So often, the debate about public ownership is based on a narrative that sets the public interest against the private interest. In this debate in western democracies, one can characterise the period since the Second World War as having been a game of two halves. In Britain during the war, a social democratic narrative emerged, where the interests of society would be put first, in part to reward the collective effort to defeat the Nazi dictatorship, but also perhaps, to defuse the attraction of the alternative collective ownership experiment in the Soviet Union. This social welfare model was presented in the UK with the publication of the Beveridge Report in 1944, and its main recommendations were introduced during the following three decades. Living standards rose dramatically, and public service provision of housing, healthcare, and education among others became the normal expectation. We had ‘never had it so good’1.
However, this direction was challenged by many, including Margaret Thatcher, British Prime Minister 1979–1991, and Ronald Reagan, US President 1981–1989, leading to a reversal of public ownership and provision during the next 40 years, and the victory of the private interest. While this was driven primarily by ideology at least in the UK (see for example, Hayek, 1944), there was an appetite for change, due perhaps to the imbalance of power between the trades unions, management and government. The 1980s were as much about curtailing the power of the unions as the resurgence of free market principles, and the intended efficiency from competition.
We have now reached an intellectual and philosophical point at which voters are challenging the assumptions of globalisation, the dominance of financial interests and multinational companies protected by undemocratic supra-national organisations. This is in part a response to a sustained period of rising inequality, and a smaller share of national wealth flowing to labour, but also reflects a desire to rebuild the idea of local community, and sharing of resources at a time of environmental stress.
In this paper, I look at how two jurisdictions took a different path over these years. Hong Kong and Singapore have developed a somewhat unique approach, based on distinctive models of public asset ownership, which has been either missed, misinterpreted, or ignored by many economists and social scientists.
Read more From Models of Fair Public Ownership. By Andrew Purves, Int J. Public Policy Vol,15 Nos 1/2, 2019 Copyright Inderscience Publishers.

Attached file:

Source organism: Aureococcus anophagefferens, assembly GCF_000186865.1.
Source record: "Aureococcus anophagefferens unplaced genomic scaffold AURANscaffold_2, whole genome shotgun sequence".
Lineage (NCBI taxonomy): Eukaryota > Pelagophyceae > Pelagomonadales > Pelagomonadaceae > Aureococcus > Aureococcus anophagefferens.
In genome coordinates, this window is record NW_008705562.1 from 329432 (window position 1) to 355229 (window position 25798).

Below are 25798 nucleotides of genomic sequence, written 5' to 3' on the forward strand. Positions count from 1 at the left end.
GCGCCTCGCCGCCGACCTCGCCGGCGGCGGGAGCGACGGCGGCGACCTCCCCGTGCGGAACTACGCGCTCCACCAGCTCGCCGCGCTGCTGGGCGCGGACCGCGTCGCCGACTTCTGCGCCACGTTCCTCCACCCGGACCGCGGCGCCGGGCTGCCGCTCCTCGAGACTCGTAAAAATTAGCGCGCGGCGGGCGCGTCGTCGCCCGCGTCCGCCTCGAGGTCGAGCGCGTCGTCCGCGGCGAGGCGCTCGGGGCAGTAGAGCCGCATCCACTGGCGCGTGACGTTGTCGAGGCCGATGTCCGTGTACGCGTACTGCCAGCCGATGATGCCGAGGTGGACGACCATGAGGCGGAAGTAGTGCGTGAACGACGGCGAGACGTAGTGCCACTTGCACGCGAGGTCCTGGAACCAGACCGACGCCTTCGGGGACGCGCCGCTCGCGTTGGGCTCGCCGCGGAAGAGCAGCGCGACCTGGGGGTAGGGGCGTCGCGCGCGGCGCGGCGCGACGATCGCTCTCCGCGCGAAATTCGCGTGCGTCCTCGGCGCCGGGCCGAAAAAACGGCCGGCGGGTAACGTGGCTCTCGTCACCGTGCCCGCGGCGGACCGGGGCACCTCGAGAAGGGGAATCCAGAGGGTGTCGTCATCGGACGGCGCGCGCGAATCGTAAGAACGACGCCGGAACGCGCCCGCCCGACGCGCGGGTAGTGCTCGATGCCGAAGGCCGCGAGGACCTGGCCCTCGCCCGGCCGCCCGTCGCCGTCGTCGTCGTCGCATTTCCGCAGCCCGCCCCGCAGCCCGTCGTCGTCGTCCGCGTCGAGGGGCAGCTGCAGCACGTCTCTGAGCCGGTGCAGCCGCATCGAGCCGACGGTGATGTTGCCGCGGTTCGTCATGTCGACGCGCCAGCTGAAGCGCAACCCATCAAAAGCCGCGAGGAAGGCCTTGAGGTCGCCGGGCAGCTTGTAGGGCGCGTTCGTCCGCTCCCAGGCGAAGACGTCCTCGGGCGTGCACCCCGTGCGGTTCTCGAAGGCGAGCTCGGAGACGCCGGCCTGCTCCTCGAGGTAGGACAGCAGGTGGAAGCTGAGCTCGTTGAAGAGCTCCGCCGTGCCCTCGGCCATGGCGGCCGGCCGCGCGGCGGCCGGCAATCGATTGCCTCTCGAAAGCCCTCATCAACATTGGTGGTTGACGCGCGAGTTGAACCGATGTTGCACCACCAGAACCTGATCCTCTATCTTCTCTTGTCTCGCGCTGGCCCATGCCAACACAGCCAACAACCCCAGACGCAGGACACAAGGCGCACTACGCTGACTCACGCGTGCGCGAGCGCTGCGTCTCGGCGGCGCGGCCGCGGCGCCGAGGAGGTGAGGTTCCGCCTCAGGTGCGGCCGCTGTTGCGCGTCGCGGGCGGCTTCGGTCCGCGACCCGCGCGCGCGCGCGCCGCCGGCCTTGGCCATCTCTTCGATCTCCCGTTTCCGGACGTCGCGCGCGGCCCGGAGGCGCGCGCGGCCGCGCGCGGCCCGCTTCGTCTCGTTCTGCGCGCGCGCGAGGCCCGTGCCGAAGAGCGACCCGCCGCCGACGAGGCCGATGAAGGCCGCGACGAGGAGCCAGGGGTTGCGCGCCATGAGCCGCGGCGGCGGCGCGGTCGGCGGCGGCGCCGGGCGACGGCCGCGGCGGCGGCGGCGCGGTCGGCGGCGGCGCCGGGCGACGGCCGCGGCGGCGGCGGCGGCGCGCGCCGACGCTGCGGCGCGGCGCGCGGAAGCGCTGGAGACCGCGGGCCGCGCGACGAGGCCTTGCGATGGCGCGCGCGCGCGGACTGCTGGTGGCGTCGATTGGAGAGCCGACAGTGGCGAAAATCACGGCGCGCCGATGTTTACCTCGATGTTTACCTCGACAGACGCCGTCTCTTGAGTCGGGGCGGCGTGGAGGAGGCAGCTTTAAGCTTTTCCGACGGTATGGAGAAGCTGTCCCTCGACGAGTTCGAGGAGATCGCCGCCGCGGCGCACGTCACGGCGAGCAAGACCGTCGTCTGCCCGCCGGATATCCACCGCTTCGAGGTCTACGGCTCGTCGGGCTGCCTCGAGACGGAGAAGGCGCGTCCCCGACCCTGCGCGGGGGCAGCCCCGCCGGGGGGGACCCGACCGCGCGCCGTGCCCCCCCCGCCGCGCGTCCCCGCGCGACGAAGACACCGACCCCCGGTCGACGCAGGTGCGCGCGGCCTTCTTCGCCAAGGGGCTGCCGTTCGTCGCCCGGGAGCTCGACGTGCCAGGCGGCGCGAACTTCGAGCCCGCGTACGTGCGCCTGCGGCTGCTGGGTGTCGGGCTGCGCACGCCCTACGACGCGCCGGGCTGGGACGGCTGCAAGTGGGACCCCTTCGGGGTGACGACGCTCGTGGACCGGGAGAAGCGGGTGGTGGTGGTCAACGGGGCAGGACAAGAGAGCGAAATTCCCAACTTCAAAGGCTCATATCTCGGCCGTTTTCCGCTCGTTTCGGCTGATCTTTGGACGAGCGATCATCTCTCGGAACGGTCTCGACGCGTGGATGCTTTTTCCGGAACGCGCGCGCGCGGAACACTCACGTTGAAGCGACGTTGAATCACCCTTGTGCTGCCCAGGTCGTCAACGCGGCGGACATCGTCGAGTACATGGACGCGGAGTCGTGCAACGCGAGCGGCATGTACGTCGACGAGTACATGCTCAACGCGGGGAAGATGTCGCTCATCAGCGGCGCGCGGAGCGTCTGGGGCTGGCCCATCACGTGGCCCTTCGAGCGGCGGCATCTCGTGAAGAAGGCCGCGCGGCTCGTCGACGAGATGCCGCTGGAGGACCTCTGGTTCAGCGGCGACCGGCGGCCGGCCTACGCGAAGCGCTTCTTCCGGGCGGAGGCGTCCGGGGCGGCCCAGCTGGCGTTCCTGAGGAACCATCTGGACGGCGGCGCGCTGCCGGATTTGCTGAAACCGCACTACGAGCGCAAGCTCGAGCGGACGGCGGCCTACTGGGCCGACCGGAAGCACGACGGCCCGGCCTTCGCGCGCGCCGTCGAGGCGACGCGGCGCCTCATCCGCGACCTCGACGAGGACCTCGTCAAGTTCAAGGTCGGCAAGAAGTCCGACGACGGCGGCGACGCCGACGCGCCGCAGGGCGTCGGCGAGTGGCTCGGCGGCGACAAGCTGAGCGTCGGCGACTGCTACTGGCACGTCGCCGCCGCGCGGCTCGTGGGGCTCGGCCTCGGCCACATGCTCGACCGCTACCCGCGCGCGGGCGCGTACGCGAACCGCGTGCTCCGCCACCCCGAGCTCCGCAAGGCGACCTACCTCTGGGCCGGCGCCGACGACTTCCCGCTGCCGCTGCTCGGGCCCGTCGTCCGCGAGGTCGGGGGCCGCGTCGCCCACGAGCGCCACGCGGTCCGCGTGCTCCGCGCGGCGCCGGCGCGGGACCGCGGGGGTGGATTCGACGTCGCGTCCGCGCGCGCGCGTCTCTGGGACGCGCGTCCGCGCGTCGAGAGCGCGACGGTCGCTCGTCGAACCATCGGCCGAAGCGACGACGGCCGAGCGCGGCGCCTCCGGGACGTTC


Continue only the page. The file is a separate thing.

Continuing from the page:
This essay on Pittsburgh by Ian Hopton follows the theme of an earlier essay on New Zealand enquiring into the reasons why clearly successful systems of Land Value Taxation were nevertheless abandoned.read more
The Observer (3rd Dec) revealed a new initiative to tackle the housing crisis from the Tony Blair Institute for Global Change. Blair is proposing that council tax and business rates, which are currently based on the value of the site and any building or improvement on it, be replaced by a tax which relates solely to the value of the land under the buildings, arguing that it is a “fairer and more rational system of property taxation”.read more
In Progress and Poverty Henry George sought the ‘cause of industrial depressions and the increase of want with the increase of wealth’ and offered a ‘remedy’ which remains as relevant to the problems of poverty and inequality we face today, as when he first wrote.read more
At a recent event, the Council of Georgist Organizations Conference, Anthony Werner and Fred Harrison were honoured for their contributions to Ethical Economics.read more
“You can become wealthy by creating wealth or by appropriating the wealth created by other people. When the appropriation of the wealth is illegal it is called theft or fraud. When it is legal economists call it rent-seeking”
John Kay, Financial Times 27th Dec 2009
“If a free society cannot help the many who are poor, they cannot save the few who are rich.”
John F Kennedy, Inaugural Speech, Jan 1961
“If science is defined by its ability to forecast the future, the failure of much of the economics profession to see the crisis coming should be a cause for great concern”
“Today we live in a world that is divided. A world in which we have made great progress and advances in science and technology. But it is also a world where millions of children die because they have no access to medicines… It is a world of great promise and hope. It is also a world of despair, disease and hunger”
How Our Economy Really Works
– Why are so many trapped in poverty, when others are grossly well-off?
– Why are house prices continuously rising faster than inflation?
– Why do people so often find themselves in jobs that give them little sense of fulfilment?
– Why is a multi-national coffee shop franchise not actually making its money from coffee?
These questions have confronted the UK economy for decades without resolution by governments of the right or left. It is the failure of economics, the author argues.
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